A simple resistor and capacitor on the switch tied to the LOAD input would have provided some simple hardware debounce and the software loop would probably not be necessary.
The problem with this approach for Vorticon's purposes is that the LOAD is being driven by a microcontroller, so the input is not bouncing.
If that is the case then a timeout is not going to solve this, interrupts will continue to come. Several things come to mind:
1. Disable interrupts immediately upon entering the routine, and re-enable them when you are done. Keep in mind though, that if the interrupts are coming in fast and furious, it could easily overwhelm the 99/4A. As soon as you are done with the routine and re-enable interrupts, another could be right there waiting.
2. Modify the SmallyMouse code to limit the interrupt rate. The code is available, I had to compile it myself and load it on the microcontroller.
3. You could put a triggered one-shot between the interrupt and the 99/4A to limit the interrupt rate. Once an interrupt triggers the one-shot, any more interrupts are blocked until the one-shot timeout, which you could adjust to something sensible (once every 30ms or so would be a mouse update every two video frames).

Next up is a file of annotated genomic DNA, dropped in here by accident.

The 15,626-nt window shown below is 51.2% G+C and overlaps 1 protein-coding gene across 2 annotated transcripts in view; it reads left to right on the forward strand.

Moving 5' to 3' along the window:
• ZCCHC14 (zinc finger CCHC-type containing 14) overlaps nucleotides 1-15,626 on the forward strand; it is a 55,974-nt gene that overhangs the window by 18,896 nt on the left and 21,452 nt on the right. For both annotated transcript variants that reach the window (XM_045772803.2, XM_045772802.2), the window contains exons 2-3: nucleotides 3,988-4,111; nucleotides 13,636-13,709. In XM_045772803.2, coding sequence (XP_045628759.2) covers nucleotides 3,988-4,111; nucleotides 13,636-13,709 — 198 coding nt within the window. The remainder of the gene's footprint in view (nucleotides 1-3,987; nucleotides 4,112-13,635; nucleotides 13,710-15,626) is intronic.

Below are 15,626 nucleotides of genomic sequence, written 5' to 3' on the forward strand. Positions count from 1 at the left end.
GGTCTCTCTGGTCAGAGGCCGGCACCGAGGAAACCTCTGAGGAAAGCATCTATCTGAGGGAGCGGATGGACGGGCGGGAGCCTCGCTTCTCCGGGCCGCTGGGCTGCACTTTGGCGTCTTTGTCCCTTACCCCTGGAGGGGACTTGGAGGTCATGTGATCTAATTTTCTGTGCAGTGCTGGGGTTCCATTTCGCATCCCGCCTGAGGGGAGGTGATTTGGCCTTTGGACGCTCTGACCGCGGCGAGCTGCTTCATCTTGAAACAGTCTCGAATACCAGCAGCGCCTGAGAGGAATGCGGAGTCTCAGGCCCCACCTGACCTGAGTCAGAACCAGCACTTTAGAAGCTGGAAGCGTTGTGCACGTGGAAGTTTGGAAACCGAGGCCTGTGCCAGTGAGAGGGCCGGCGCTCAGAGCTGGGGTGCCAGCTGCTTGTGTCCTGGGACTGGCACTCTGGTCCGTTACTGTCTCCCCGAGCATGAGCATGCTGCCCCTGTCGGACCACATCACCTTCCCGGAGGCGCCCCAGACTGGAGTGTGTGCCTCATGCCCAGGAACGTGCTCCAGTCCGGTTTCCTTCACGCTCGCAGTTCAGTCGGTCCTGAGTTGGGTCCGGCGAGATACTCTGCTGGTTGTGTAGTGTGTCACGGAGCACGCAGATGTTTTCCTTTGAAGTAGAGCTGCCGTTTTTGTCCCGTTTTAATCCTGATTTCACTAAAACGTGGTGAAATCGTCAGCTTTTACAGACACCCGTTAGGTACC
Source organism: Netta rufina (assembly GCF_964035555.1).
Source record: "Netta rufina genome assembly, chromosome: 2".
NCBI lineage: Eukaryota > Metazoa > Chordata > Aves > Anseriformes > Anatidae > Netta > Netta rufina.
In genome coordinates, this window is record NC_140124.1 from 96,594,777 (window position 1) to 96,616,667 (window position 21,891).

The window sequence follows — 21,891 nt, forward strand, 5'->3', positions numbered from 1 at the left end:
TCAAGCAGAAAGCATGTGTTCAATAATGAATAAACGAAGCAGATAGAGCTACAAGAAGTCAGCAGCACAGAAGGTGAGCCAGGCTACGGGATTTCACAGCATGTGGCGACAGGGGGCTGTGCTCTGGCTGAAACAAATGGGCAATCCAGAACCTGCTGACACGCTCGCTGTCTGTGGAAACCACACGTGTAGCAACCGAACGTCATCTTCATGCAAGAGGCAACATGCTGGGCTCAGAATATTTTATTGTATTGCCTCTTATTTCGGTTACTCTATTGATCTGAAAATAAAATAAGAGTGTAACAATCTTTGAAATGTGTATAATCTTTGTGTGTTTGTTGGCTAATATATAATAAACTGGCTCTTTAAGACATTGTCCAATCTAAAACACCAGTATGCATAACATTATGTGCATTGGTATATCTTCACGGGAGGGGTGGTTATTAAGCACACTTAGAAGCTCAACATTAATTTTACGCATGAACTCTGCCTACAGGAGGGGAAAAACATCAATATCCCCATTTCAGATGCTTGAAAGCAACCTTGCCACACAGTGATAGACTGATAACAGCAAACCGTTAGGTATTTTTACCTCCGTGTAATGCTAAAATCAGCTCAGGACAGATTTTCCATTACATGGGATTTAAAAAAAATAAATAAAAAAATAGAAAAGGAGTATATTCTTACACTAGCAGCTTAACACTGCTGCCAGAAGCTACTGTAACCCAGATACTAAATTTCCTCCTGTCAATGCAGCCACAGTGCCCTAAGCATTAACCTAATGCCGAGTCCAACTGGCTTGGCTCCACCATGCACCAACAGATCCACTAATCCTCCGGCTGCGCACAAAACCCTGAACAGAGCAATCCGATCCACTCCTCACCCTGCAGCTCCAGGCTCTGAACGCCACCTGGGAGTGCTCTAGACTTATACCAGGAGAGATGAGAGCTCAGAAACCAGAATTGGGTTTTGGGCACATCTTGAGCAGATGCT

You are absolutely correct Matt. I just thought the debouncing in software trick was neat.
Unfortunately, there is no way to disable the LOAD interrupt as it is umaskable. As for modifying the SmallyMouse code, it would be easier to just use an arduino with USB support like the Teensy++ and just decode the USB packets coming from the mouse (they have a standard format) and output direct positional data to a few pins without having to worry about quadrature encoding, phase shifts and all that messy stuff. That way a simple connection to the PIO port will work perfectly. This is actually what I want to experiment with next. The SmallyMouse was really designed to connect to vintage computers already equipped with a mouse port (Amiga, Atari ST, Electron etc...) and I have found that it's more pain than it's worth to try adapting it to mouseless systems. As to your third option, it requires additional hardware which would defeat the purpose...